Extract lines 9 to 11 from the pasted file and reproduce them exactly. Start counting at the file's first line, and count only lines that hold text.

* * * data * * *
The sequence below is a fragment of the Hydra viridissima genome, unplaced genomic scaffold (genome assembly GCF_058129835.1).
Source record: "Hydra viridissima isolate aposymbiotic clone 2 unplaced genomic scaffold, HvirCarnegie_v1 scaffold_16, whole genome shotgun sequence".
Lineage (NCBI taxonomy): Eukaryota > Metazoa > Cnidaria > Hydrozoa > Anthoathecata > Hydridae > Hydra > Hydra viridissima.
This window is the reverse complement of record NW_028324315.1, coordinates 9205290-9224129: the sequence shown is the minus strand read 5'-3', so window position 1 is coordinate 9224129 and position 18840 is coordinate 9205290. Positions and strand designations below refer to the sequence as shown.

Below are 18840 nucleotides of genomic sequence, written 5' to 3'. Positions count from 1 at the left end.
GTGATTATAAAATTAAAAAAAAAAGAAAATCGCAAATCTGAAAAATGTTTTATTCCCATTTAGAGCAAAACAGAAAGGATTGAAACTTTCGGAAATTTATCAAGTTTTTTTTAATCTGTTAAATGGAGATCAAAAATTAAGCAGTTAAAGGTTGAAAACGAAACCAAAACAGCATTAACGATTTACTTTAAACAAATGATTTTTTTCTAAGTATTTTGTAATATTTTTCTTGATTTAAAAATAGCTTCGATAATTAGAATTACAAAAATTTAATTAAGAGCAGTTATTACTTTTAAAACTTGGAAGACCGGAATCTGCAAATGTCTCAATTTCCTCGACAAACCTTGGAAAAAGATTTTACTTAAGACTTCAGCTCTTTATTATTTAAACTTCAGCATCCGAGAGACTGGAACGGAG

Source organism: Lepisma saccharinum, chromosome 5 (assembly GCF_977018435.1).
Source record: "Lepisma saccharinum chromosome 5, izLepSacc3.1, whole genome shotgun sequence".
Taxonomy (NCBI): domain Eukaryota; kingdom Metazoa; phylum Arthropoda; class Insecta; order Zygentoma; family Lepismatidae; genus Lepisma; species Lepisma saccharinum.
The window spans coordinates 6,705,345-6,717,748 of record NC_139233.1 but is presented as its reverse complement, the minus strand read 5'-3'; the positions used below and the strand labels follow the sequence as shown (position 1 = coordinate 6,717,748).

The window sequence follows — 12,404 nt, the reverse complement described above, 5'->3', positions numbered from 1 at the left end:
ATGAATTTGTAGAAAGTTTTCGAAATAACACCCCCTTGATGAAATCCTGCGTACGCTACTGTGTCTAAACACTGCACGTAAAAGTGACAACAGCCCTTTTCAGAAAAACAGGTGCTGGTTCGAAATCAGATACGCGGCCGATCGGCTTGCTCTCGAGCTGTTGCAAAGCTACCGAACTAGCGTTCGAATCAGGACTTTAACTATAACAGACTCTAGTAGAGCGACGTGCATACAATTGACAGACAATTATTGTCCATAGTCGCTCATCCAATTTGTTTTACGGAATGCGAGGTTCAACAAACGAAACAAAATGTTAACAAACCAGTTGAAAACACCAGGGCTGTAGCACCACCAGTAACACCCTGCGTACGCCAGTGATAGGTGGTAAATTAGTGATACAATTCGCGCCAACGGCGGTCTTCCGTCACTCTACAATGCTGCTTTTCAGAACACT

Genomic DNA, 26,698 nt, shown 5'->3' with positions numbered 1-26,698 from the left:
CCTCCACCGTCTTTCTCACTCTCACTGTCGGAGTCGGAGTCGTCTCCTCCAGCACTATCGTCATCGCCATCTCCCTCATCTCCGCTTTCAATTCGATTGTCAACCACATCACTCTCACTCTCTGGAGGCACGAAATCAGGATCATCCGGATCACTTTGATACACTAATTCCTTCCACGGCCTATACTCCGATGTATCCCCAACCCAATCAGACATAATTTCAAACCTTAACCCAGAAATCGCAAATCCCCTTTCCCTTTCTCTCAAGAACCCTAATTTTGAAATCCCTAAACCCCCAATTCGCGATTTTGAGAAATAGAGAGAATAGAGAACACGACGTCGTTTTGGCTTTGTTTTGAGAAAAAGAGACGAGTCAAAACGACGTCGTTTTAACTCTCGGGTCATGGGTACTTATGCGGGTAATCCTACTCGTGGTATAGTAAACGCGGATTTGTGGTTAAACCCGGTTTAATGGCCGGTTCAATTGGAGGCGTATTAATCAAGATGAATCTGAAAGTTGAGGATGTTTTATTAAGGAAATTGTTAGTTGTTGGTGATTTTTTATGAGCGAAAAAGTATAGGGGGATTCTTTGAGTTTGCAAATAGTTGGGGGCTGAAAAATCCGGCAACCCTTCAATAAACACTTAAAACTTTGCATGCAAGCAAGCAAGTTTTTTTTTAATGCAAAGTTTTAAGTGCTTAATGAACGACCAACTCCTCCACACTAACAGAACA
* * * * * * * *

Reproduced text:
Taxonomy (NCBI): domain Eukaryota; kingdom Metazoa; phylum Arthropoda; class Insecta; order Zygentoma; family Lepismatidae; genus Lepisma; species Lepisma saccharinum.
The window spans coordinates 6,705,345-6,717,748 of record NC_139233.1 but is presented as its reverse complement, the minus strand read 5'-3'; the positions used below and the strand labels follow the sequence as shown (position 1 = coordinate 6,717,748).

The window sequence follows — 12,404 nt, the reverse complement described above, 5'->3', positions numbered from 1 at the left end: